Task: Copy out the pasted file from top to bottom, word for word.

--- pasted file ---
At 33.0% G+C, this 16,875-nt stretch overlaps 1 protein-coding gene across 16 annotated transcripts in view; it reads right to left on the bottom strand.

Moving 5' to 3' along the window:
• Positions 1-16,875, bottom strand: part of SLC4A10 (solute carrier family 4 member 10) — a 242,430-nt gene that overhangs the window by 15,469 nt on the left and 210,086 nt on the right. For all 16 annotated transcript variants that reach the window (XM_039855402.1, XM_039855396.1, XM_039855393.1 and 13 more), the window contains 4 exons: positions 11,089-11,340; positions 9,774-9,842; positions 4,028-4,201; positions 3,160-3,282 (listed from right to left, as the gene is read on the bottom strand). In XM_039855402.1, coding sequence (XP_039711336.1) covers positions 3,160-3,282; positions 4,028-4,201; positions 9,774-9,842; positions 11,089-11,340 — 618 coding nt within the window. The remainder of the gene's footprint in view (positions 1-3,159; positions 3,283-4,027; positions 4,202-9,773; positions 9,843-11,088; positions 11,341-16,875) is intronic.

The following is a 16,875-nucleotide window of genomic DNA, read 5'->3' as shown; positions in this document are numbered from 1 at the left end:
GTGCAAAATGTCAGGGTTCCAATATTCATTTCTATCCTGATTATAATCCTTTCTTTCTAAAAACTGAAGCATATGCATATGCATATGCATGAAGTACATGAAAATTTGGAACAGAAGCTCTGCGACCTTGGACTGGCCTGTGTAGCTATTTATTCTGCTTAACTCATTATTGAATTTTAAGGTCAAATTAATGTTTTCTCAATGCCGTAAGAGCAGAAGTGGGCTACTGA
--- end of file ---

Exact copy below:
At 33.0% G+C, this 16,875-nt stretch overlaps 1 protein-coding gene across 16 annotated transcripts in view; it reads right to left on the bottom strand.

Moving 5' to 3' along the window:
• Positions 1-16,875, bottom strand: part of SLC4A10 (solute carrier family 4 member 10) — a 242,430-nt gene that overhangs the window by 15,469 nt on the left and 210,086 nt on the right. For all 16 annotated transcript variants that reach the window (XM_039855402.1, XM_039855396.1, XM_039855393.1 and 13 more), the window contains 4 exons: positions 11,089-11,340; positions 9,774-9,842; positions 4,028-4,201; positions 3,160-3,282 (listed from right to left, as the gene is read on the bottom strand). In XM_039855402.1, coding sequence (XP_039711336.1) covers positions 3,160-3,282; positions 4,028-4,201; positions 9,774-9,842; positions 11,089-11,340 — 618 coding nt within the window. The remainder of the gene's footprint in view (positions 1-3,159; positions 3,283-4,027; positions 4,202-9,773; positions 9,843-11,088; positions 11,341-16,875) is intronic.

The following is a 16,875-nucleotide window of genomic DNA, read 5'->3' as shown; positions in this document are numbered from 1 at the left end:
GTGCAAAATGTCAGGGTTCCAATATTCATTTCTATCCTGATTATAATCCTTTCTTTCTAAAAACTGAAGCATATGCATATGCATATGCATGAAGTACATGAAAATTTGGAACAGAAGCTCTGCGACCTTGGACTGGCCTGTGTAGCTATTTATTCTGCTTAACTCATTATTGAATTTTAAGGTCAAATTAATGTTTTCTCAATGCCGTAAGAGCAGAAGTGGGCTACTGA